Chinon Memotron Review
Winter sunset reflected in a Berlin window, shot on Fuji Superia 400If film photography had a golden age, then it was probably the 1970s. Camera manufacturers turned out model after model of tough, simple, robust cameras big on metal and short on flimsy plastic. It was the era of the Nikon F, which had been tested under combat conditions in Vietnam and Leica’s classic Leicaflex SL; Olympus’ classic OM range and the Pentax Spotmatic. Cameras were tough, chunk and relatively expensive, expected to work in all but the most adverse conditions.There were plenty of other manufacturers making cameras during this time – Edixa and Voigtlander in West Germany, Praktica and Exakta in East Germany, KMZ in the Soviet Union and Fujica, Ricoh and Chinon in Japan, to name but a few.
What a lot of these camera manufacturers had in common was their use of the M42 lens mount, also known as the Universal Screw Mount.Camera and lens manufacturers didn’t have to pay licences to use the fitting (unlike, say, someone wanting to make lenses for a Nikon camera) so for most of the 70s, camera shop shelves were filled with screw-mount cameras. One of the very best of them was the Chinon Memotron.The M42 mount had one major drawback as camera technology became more sophisticated. Designed when most cameras lacked a lightmeter – photographers were expected to use a handheld one – M42 lenses were all-manual. But camera manufacturers started bringing new features into their cameras, such as aperture priority auto exposure – the photographer chose the aperture and the camera decided the shutter speed.
Only one camera manufacturer appeared to support this great leap forward – Pentax, with its ES and ESII – but the lenses had to be completely redesigned in order to “talk” to the camera’s electronic brain. Earlier lenses didn’t work the same way.Chinon came up with a different idea – one which would allow aperture priority on virtually all of the hundreds of M42 lenses. It “stops down” the lens to take a meter reading at the chosen aperture a split second before choosing the right speed and taking the picture. The camera’s Copal shutter had a top speed of 1/2000th – nothing to be sniffed at in the 1970s – and was of a type also used in much more expensive Japanese cameras of the time.Three models of the Memotron were released; the CE Memotron, the CE II and the CE 3. The first two models were essentially the same aside from their flash synchronisation speeds; big, robust cameras with satisfying heft. The CE 3 packed most of their features into a more lightweight body.
They never had the cachet that cameras like the Spotmatic or the more high-end models from Fujica. This means they can be had from the likes of eBay for little money. The model I have, a CE, was bought for £40, and is in perfect working order.The Memotron’s aperture priority means it’s a great travel camera, perfect for throwing into a shoulder bag for the day. For landscape photographers, another feature – the metal blind which prevents light leaking through the viewfinder during long exposures – is the kind of thing normally only found on much more expensive cameras. There’s a robustness that is lacking in more modern cameras. This is not a camera to drop on your big toe.My first real experience using the Memotron was shortly after buying it in 2010, when I took it on a whistle stop trip of Europe based around shooting The National at a soundcheck in Luxembourg.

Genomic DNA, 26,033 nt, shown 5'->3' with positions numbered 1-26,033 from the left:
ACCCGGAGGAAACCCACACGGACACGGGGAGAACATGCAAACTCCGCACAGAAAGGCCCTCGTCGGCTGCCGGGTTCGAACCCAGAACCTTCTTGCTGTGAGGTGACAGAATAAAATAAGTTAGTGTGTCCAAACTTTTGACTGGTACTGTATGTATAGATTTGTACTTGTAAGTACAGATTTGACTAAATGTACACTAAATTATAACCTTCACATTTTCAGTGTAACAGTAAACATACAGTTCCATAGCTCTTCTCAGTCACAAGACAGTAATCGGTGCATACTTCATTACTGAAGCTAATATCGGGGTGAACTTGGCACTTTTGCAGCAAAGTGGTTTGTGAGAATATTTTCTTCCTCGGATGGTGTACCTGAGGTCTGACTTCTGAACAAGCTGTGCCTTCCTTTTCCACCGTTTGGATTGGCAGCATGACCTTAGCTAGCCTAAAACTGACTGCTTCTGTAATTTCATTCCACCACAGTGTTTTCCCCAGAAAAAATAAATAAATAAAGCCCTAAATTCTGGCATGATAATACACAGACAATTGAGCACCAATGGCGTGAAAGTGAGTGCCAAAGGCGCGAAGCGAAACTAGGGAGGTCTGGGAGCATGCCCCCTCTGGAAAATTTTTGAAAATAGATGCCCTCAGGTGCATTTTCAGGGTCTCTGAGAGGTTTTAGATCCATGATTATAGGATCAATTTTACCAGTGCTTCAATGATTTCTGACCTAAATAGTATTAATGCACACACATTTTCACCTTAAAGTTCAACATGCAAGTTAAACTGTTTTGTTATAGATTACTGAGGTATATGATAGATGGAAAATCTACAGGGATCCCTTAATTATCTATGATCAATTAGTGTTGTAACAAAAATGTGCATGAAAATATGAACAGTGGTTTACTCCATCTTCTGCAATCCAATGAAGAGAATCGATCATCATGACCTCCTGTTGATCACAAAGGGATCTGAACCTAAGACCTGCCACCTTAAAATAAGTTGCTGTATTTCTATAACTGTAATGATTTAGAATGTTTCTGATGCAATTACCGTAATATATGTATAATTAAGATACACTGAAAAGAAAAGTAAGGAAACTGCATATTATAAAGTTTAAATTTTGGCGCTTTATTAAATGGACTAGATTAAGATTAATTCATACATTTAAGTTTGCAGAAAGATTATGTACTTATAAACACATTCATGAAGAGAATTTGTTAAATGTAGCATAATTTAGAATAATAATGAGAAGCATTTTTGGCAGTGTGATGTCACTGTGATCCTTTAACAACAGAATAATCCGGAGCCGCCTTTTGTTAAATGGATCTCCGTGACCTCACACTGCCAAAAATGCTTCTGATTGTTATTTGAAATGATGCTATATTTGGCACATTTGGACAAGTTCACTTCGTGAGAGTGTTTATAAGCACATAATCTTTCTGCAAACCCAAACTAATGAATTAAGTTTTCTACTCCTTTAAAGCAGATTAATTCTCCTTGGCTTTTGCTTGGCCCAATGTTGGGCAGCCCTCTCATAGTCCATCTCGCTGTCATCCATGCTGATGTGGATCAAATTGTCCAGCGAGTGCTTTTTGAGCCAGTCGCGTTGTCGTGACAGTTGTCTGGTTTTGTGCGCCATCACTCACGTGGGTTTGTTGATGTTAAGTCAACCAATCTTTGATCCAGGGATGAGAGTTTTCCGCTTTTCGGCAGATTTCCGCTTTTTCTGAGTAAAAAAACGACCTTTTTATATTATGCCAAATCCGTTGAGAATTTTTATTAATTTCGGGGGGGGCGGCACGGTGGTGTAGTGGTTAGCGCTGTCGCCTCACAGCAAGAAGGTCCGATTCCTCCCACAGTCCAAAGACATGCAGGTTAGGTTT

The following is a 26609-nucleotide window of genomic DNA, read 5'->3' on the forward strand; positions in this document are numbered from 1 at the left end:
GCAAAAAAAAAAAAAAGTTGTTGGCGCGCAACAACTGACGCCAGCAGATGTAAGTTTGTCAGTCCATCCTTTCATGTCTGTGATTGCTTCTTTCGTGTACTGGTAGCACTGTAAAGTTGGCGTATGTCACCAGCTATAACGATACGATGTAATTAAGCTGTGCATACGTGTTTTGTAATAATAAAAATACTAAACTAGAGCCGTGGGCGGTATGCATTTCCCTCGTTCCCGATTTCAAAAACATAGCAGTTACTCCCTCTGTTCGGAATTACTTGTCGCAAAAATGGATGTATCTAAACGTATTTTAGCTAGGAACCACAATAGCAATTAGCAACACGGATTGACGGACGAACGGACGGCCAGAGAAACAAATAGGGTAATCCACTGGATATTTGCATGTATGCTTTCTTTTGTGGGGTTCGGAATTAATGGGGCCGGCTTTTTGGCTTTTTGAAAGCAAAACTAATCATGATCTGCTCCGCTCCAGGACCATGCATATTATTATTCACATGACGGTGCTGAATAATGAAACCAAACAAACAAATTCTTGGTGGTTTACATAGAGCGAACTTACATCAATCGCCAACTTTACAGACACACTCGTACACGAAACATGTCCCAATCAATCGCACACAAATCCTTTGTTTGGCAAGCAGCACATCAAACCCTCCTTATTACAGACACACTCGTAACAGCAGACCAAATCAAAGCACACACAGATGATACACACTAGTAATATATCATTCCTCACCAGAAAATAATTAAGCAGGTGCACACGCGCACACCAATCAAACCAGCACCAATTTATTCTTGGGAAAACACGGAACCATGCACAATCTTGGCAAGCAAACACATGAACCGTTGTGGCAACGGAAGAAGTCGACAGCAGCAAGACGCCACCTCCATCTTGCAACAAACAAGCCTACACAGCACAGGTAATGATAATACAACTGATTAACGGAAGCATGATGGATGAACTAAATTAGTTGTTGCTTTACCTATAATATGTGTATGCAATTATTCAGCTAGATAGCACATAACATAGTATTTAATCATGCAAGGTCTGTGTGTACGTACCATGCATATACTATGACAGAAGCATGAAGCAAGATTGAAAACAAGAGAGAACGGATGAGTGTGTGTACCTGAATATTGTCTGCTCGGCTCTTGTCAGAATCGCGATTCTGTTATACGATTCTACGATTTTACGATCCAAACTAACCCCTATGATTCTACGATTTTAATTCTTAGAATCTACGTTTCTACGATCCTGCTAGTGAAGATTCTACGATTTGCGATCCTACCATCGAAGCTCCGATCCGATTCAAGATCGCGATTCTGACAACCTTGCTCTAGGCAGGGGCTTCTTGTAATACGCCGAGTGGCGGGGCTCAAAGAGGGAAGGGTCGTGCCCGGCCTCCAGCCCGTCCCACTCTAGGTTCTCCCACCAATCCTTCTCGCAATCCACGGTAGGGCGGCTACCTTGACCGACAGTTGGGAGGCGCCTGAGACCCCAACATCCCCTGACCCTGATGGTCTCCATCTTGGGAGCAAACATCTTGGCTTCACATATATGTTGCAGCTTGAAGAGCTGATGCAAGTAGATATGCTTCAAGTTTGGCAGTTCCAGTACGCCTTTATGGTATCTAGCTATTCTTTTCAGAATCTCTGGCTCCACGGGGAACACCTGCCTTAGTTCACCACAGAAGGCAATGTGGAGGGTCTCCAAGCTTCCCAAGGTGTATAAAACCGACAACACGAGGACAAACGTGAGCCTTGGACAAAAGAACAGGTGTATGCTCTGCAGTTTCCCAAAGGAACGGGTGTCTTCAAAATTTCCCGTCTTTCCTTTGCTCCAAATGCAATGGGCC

I ended up in Berlin to see my friends Lambchop play a gig, just in time for a few days of bright but bitterly cold December weather. The picture above, of the old clock in a vintage shop window on cheap and cheerful Fuji Superia 400, was taken on the trip.An old Ensign Ful-Vue snapped at the Chap OlympiadMost Memotrons came with the Auto Chinon 50/1.7, a sharp and contrasty lens – it’s not as well coated as the Takumars which came with Pentax cameras, but capable of really lovely pictures. These old 70s lenses are solidly built but can be prone to flare – shooting into the light on bright sunny days might require a lens hood. Or you can try and make that flare an advantage.The picture below is one example. On the way to a friend’s birthday party in the last dying days of summer, I walked into blazing golden light from the setting sun on London’s wide, busy Euston Road. The people walking ahead of me were reduced to silhouettes framed in bright golden light.
The old Chinon lens was minus lens hood, hence the flare raking through the image on the left hand side, but the effect seems to add to the retro mood.I took my Memotron to Montenegro last summer – the top 1/2000th speed came in very useful trying to take portrait shots in bright sunlight. It was especially good with slide film, especially a roll of outdated Agfa RSX, a long-since discontinued film that gets a pleasantly warm, red cast.I used it to take the picture of the Montenegrin family at the bottom of this post – the father was pleasantly surprised to see someone shooting film, and the kids seemed confused as to why they couldn’t see the pictures on the back of the camera. Maybe it was the first time they’d had their pictures taken on film…I’ve taken to bringing my Pentax ESIIs on trips out of London – perfect for using those old SMC Takumar lenses – but the Memotron might actually be a better bet; tough and reliable, able to take auto-exposure pics with any of the ubiquitous M42 lenses and with a more comprehensive range of shutter speeds than most contemporary SLRs.
The Memotron might be one of the most under-rated classic film SLRs.Check out more Memotron pics on Flickr.Silhouetted figures on the Euston Road, on Agfa Precisa slideThe TV Tower on a wintry East Berlin afternoonA Pizza Express table awaiting lunchtime customersCross-processed Fuji slide in a central London pub during Wimbledon…An installation at the Wellcome Trust, with London dusk reflectedCautious smiles for the man with the strange old camera…